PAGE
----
Home Field Advantage
- Author: Dahlia Adler
- Genre: YA Romance/LGBTQ
- Publication Date: June 7, 2022
- Publisher: Wednesday Books
Thank you to NetGalley and Wednesday Books for providing me with an ARC of this book in exchange for an honest review.
CONTENT WARNING: homophobia, bullying
In this sweet and funny new f/f romance from the author of Cool for the Summer, a cheerleader and the school’s newest quarterback are playing to win, but might lose their hearts in the process.
Amber McCloud’s dream is to become cheer captain at the end of the year, but it’s an extra-tall order to be joyful and spirited when the quarterback of your team has been killed in a car accident. For both the team and the squad, watching Robbie get replaced by newcomer Jack Walsh is brutal. And when it turns out Jack is actually short for Jaclyn, all hell breaks loose.
The players refuse to be led by a girl, the cheerleaders are mad about the changes to their traditions, and the fact that Robbie’s been not only replaced but outshined by a QB who wears a sports bra has more than a few Atherton Alligators in a rage. Amber tries for some semblance of unity, but it quickly becomes clear that she’s only got a future on the squad and with her friends if she helps them take Jack down.
Just one problem: Amber and Jack are falling for each other, and if Amber can’t stand up for Jack and figure out how to get everyone to fall in line, her dream may come at the cost of her heart.
Dahlia Adler’s Home Field Advantage is a sparkling romance about fighting for what – or who – you truly want.
After reading Cool for the Summer and falling in love with Adler’s writing, there was absolutely no questions about wanting to read this book. And despite the fact that sports romance is most certainly not my jam, turns out when it’s a sapphic sports romance, it is absolutely my jam! Especially in the talented hands (or keyboard) of Dahlia Adler.
I adore the way that this book combines the difficult topics of homophobia, bullying, grief, the pressures of high school, and how religion influences people, with lighter topics such as friendship and romance. Amber is in a tough place—she’s queer and in the closet, and is focusing all of her efforts on becoming cheer captain so that she can snag a scholarship and escape her small-minded Florida Panhandle town, and finally be free to express who she really is. But everything gets thrown off track when the recently deceased quarterback is replaced by a new player, who happens to be a girl. There’s so much going on in Amber’s head, and I honestly liked her so much, even if I didn’t like all of her actions. But then again, she’s in high school, and all of us did some stupid things back in those days, right?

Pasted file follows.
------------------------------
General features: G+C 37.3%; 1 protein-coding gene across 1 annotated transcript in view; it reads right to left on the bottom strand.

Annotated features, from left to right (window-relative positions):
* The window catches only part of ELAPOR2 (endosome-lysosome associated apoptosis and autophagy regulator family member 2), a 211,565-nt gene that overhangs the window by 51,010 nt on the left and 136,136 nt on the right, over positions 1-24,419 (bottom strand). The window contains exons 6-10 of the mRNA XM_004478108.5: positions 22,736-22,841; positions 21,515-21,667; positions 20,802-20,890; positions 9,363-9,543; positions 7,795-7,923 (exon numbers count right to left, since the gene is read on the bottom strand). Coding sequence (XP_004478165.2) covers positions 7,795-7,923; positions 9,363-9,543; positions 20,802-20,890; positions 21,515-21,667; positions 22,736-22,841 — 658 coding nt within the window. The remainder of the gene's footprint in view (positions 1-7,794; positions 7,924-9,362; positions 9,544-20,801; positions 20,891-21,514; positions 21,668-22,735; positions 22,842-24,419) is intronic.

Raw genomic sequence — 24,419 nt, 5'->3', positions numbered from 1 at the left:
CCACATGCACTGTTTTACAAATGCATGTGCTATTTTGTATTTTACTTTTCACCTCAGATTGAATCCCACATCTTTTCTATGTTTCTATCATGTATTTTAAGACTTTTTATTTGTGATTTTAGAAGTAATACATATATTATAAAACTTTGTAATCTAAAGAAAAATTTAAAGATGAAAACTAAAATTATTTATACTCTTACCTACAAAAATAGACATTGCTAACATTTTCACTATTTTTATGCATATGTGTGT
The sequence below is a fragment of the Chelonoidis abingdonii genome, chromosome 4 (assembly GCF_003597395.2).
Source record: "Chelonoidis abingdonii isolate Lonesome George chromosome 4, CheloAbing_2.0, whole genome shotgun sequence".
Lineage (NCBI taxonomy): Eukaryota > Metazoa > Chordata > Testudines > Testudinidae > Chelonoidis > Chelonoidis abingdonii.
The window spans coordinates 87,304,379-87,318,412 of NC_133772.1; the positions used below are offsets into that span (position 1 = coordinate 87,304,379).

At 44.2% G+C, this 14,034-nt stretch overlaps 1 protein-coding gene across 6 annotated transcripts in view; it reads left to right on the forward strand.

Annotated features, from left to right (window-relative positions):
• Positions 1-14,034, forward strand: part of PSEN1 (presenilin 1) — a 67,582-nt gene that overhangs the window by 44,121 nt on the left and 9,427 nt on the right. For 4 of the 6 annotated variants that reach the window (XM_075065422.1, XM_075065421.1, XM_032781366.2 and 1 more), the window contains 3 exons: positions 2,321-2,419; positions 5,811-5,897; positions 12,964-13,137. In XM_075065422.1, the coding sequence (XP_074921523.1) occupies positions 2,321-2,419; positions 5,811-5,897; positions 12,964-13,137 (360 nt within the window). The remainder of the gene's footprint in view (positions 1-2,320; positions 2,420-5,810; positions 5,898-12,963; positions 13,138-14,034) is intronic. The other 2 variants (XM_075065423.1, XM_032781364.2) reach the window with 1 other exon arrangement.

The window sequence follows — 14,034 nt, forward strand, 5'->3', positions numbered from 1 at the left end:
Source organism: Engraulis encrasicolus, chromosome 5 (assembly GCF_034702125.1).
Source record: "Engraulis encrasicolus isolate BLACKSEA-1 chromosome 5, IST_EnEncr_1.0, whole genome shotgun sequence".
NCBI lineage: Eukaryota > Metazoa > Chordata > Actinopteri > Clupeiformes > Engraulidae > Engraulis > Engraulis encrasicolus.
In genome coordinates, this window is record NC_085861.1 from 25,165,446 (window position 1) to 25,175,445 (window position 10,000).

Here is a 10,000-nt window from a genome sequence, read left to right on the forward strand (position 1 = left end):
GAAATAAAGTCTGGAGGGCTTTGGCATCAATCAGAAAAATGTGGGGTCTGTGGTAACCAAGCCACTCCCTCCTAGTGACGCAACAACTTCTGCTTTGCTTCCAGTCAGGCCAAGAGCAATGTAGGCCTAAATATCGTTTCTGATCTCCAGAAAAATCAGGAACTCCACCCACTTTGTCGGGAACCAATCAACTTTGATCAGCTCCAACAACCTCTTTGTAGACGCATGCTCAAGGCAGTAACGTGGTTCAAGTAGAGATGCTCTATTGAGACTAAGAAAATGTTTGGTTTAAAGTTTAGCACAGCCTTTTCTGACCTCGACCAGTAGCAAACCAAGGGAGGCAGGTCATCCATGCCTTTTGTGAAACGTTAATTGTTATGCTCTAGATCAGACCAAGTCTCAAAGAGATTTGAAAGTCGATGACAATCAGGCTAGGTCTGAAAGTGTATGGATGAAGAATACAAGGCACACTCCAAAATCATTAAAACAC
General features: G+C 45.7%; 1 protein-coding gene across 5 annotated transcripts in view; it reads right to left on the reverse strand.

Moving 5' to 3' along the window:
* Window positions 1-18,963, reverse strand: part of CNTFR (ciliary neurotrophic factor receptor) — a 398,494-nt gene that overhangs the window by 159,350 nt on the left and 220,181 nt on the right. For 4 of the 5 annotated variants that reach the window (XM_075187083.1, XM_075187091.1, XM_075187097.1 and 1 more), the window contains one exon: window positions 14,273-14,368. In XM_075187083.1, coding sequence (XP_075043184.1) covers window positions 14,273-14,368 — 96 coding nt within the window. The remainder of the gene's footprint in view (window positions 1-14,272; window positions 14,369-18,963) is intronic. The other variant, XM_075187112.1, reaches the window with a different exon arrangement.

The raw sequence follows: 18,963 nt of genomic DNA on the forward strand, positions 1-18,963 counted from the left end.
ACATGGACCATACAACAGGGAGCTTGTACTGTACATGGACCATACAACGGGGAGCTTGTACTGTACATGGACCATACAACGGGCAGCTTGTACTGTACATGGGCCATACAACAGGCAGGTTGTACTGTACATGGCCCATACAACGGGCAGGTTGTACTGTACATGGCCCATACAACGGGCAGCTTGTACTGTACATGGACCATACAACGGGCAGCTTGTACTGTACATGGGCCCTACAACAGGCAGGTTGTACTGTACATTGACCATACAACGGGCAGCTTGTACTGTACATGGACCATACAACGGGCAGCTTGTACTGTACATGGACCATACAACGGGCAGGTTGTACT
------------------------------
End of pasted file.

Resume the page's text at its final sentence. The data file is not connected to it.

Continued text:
Jack is in a completely different place from Amber. She’s comfortable with her sexuality, although she doesn’t flaunt it in a place that isn’t very welcoming to LGBTQ people. She and her mom have uprooted their lives to come and play football at Atherton, leaving all of her friends and most of her family behind for this opportunity. But when things don’t work out as she had hoped, she’s in for a rough, lonely road. Her teammates have completely rejected her, and she’s the subject of some hurtful bullying. The only bright spot in her new life is Amber, the only person at the school who has been marginally nice to her.
I loved the way that these two interact with each other and the others in their lives, and there are definitely some funny moments in this story. It prevents it from getting too heavy, and I became quickly engrossed in these two girls and their lives. It isn’t heavy on the sports talk, although it definitely made me appreciate all the work that goes into cheerleading, and why it’s viewed as a sport. And the one chapter involving the big game was amazing. I was so amped up for it, in a way that I never am for actual football. Maybe if more women played I’d be more interested. By the end, I was tearing up at how beautifully this story was told, and Dahlia Adler has cemented her place in my personal list of favorites.
Categories: Book Review